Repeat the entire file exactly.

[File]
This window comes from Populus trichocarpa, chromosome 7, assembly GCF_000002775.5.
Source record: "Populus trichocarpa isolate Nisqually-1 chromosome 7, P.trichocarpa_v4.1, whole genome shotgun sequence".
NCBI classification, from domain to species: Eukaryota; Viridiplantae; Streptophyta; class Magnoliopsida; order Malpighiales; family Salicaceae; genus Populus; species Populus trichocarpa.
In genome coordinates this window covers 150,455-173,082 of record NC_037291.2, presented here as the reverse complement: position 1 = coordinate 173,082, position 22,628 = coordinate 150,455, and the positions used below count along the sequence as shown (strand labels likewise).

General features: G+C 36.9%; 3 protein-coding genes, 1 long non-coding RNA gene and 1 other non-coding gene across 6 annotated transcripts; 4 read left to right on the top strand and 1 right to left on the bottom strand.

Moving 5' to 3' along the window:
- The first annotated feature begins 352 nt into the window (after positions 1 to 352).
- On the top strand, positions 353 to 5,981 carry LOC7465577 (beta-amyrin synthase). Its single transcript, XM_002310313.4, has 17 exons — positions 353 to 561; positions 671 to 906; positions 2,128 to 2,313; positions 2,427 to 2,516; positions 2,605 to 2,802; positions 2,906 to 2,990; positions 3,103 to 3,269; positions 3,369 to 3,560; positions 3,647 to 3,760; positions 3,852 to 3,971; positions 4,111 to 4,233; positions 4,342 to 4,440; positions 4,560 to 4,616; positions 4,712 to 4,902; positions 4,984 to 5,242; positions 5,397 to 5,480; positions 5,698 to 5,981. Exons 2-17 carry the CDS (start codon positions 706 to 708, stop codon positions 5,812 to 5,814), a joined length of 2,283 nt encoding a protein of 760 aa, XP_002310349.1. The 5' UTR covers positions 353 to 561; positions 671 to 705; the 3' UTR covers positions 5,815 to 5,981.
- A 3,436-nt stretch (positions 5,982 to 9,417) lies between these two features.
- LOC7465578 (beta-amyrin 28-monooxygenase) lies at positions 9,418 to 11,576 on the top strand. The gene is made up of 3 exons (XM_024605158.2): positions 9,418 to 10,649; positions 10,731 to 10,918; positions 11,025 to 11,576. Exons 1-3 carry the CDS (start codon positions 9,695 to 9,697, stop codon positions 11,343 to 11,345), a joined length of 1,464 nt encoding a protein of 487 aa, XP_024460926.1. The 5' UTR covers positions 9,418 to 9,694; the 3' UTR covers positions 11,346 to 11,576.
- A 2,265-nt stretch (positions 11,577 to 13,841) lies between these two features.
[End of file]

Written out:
This window comes from Populus trichocarpa, chromosome 7, assembly GCF_000002775.5.
Source record: "Populus trichocarpa isolate Nisqually-1 chromosome 7, P.trichocarpa_v4.1, whole genome shotgun sequence".
NCBI classification, from domain to species: Eukaryota; Viridiplantae; Streptophyta; class Magnoliopsida; order Malpighiales; family Salicaceae; genus Populus; species Populus trichocarpa.
In genome coordinates this window covers 150,455-173,082 of record NC_037291.2, presented here as the reverse complement: position 1 = coordinate 173,082, position 22,628 = coordinate 150,455, and the positions used below count along the sequence as shown (strand labels likewise).

General features: G+C 36.9%; 3 protein-coding genes, 1 long non-coding RNA gene and 1 other non-coding gene across 6 annotated transcripts; 4 read left to right on the top strand and 1 right to left on the bottom strand.

Moving 5' to 3' along the window:
- The first annotated feature begins 352 nt into the window (after positions 1 to 352).
- On the top strand, positions 353 to 5,981 carry LOC7465577 (beta-amyrin synthase). Its single transcript, XM_002310313.4, has 17 exons — positions 353 to 561; positions 671 to 906; positions 2,128 to 2,313; positions 2,427 to 2,516; positions 2,605 to 2,802; positions 2,906 to 2,990; positions 3,103 to 3,269; positions 3,369 to 3,560; positions 3,647 to 3,760; positions 3,852 to 3,971; positions 4,111 to 4,233; positions 4,342 to 4,440; positions 4,560 to 4,616; positions 4,712 to 4,902; positions 4,984 to 5,242; positions 5,397 to 5,480; positions 5,698 to 5,981. Exons 2-17 carry the CDS (start codon positions 706 to 708, stop codon positions 5,812 to 5,814), a joined length of 2,283 nt encoding a protein of 760 aa, XP_002310349.1. The 5' UTR covers positions 353 to 561; positions 671 to 705; the 3' UTR covers positions 5,815 to 5,981.
- A 3,436-nt stretch (positions 5,982 to 9,417) lies between these two features.
- LOC7465578 (beta-amyrin 28-monooxygenase) lies at positions 9,418 to 11,576 on the top strand. The gene is made up of 3 exons (XM_024605158.2): positions 9,418 to 10,649; positions 10,731 to 10,918; positions 11,025 to 11,576. Exons 1-3 carry the CDS (start codon positions 9,695 to 9,697, stop codon positions 11,343 to 11,345), a joined length of 1,464 nt encoding a protein of 487 aa, XP_024460926.1. The 5' UTR covers positions 9,418 to 9,694; the 3' UTR covers positions 11,346 to 11,576.
- A 2,265-nt stretch (positions 11,577 to 13,841) lies between these two features.